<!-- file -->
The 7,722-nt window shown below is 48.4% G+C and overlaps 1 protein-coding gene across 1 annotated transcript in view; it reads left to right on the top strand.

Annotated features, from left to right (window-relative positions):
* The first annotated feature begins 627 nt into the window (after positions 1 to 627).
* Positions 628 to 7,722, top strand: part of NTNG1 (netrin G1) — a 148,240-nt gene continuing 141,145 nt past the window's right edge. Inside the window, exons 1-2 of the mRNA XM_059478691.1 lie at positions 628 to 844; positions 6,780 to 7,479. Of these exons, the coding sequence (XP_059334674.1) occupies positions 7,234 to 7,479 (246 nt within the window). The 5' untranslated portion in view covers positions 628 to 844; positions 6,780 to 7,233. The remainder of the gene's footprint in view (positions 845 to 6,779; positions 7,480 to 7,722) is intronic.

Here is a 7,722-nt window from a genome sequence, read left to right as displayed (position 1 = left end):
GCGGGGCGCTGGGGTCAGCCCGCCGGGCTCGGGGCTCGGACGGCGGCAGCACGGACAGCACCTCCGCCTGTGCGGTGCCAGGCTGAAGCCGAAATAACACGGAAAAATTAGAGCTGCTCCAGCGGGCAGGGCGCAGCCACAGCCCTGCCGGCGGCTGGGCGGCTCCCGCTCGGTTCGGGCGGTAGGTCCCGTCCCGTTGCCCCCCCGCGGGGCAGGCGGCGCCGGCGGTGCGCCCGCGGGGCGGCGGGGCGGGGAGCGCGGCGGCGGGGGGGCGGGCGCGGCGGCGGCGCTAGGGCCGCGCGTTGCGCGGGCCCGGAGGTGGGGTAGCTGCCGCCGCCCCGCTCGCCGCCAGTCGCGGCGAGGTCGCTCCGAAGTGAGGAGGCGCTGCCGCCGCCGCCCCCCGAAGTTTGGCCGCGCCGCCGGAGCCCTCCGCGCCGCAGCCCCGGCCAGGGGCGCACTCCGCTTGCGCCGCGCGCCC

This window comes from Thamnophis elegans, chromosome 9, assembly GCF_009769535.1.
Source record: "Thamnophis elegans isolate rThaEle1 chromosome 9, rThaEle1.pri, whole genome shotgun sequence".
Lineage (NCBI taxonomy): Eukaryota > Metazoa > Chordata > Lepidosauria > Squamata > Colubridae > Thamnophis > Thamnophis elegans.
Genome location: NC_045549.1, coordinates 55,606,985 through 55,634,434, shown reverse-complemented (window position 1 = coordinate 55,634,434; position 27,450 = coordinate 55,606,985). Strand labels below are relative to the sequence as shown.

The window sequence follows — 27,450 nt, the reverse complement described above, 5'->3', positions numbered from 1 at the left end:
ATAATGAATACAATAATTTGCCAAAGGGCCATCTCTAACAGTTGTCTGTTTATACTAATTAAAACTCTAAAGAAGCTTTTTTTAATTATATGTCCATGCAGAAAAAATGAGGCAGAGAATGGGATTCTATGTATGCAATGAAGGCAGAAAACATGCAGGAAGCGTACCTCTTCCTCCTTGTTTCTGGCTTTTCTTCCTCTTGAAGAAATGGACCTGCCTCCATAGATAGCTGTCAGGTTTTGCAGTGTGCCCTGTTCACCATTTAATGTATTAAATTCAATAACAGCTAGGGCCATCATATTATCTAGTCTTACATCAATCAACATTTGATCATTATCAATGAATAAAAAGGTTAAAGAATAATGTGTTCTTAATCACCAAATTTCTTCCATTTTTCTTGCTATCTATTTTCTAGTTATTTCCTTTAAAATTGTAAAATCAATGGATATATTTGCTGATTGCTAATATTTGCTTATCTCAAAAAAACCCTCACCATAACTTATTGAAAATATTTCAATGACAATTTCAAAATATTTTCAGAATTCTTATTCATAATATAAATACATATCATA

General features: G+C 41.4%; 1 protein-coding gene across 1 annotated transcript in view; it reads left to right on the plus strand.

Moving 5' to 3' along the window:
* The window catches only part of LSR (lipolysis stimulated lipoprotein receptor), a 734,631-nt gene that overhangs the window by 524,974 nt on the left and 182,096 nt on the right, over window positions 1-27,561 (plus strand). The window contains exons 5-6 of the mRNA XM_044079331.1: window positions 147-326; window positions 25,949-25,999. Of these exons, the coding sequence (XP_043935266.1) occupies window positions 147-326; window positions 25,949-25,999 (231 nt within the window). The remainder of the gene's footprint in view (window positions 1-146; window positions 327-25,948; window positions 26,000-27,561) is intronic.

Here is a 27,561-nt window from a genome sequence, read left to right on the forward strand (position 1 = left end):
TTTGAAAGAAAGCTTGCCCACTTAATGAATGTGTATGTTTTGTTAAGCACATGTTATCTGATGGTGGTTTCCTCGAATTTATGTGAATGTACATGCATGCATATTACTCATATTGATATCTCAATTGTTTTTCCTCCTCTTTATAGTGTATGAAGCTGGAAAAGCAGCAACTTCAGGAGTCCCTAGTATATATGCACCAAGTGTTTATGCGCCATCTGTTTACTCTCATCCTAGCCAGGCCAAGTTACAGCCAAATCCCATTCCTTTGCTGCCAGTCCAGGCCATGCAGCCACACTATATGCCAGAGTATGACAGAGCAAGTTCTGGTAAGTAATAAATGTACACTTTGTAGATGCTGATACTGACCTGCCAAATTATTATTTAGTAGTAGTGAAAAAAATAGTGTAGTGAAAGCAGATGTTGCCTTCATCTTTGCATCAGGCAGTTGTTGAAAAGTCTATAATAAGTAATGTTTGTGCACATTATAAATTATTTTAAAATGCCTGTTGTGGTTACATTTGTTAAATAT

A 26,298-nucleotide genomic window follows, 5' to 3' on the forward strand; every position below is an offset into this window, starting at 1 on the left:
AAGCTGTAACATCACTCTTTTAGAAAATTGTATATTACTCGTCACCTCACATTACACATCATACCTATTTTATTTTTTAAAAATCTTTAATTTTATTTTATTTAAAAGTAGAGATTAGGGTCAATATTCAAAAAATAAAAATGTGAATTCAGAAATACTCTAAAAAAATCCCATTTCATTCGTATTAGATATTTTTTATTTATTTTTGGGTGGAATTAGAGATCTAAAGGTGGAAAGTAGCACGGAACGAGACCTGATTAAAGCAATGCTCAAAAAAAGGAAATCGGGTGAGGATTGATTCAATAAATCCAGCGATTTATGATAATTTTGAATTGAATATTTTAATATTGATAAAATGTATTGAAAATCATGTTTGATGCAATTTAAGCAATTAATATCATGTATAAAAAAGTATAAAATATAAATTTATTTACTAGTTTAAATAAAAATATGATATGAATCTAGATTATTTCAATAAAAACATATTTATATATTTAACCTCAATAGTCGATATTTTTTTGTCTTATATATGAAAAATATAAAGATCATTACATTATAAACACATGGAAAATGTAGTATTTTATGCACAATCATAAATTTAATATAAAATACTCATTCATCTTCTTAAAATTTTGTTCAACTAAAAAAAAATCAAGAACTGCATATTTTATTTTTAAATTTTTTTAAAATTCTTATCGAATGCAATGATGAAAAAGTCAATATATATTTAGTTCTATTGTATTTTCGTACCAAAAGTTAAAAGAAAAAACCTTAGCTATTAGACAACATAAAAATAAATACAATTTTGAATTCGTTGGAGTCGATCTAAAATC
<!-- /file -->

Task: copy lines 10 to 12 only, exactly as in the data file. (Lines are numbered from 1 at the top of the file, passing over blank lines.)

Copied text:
Genome location: NC_045549.1, coordinates 55,606,985 through 55,634,434, shown reverse-complemented (window position 1 = coordinate 55,634,434; position 27,450 = coordinate 55,606,985). Strand labels below are relative to the sequence as shown.

The window sequence follows — 27,450 nt, the reverse complement described above, 5'->3', positions numbered from 1 at the left end:
ATAATGAATACAATAATTTGCCAAAGGGCCATCTCTAACAGTTGTCTGTTTATACTAATTAAAACTCTAAAGAAGCTTTTTTTAATTATATGTCCATGCAGAAAAAATGAGGCAGAGAATGGGATTCTATGTATGCAATGAAGGCAGAAAACATGCAGGAAGCGTACCTCTTCCTCCTTGTTTCTGGCTTTTCTTCCTCTTGAAGAAATGGACCTGCCTCCATAGATAGCTGTCAGGTTTTGCAGTGTGCCCTGTTCACCATTTAATGTATTAAATTCAATAACAGCTAGGGCCATCATATTATCTAGTCTTACATCAATCAACATTTGATCATTATCAATGAATAAAAAGGTTAAAGAATAATGTGTTCTTAATCACCAAATTTCTTCCATTTTTCTTGCTATCTATTTTCTAGTTATTTCCTTTAAAATTGTAAAATCAATGGATATATTTGCTGATTGCTAATATTTGCTTATCTCAAAAAAACCCTCACCATAACTTATTGAAAATATTTCAATGACAATTTCAAAATATTTTCAGAATTCTTATTCATAATATAAATACATATCATA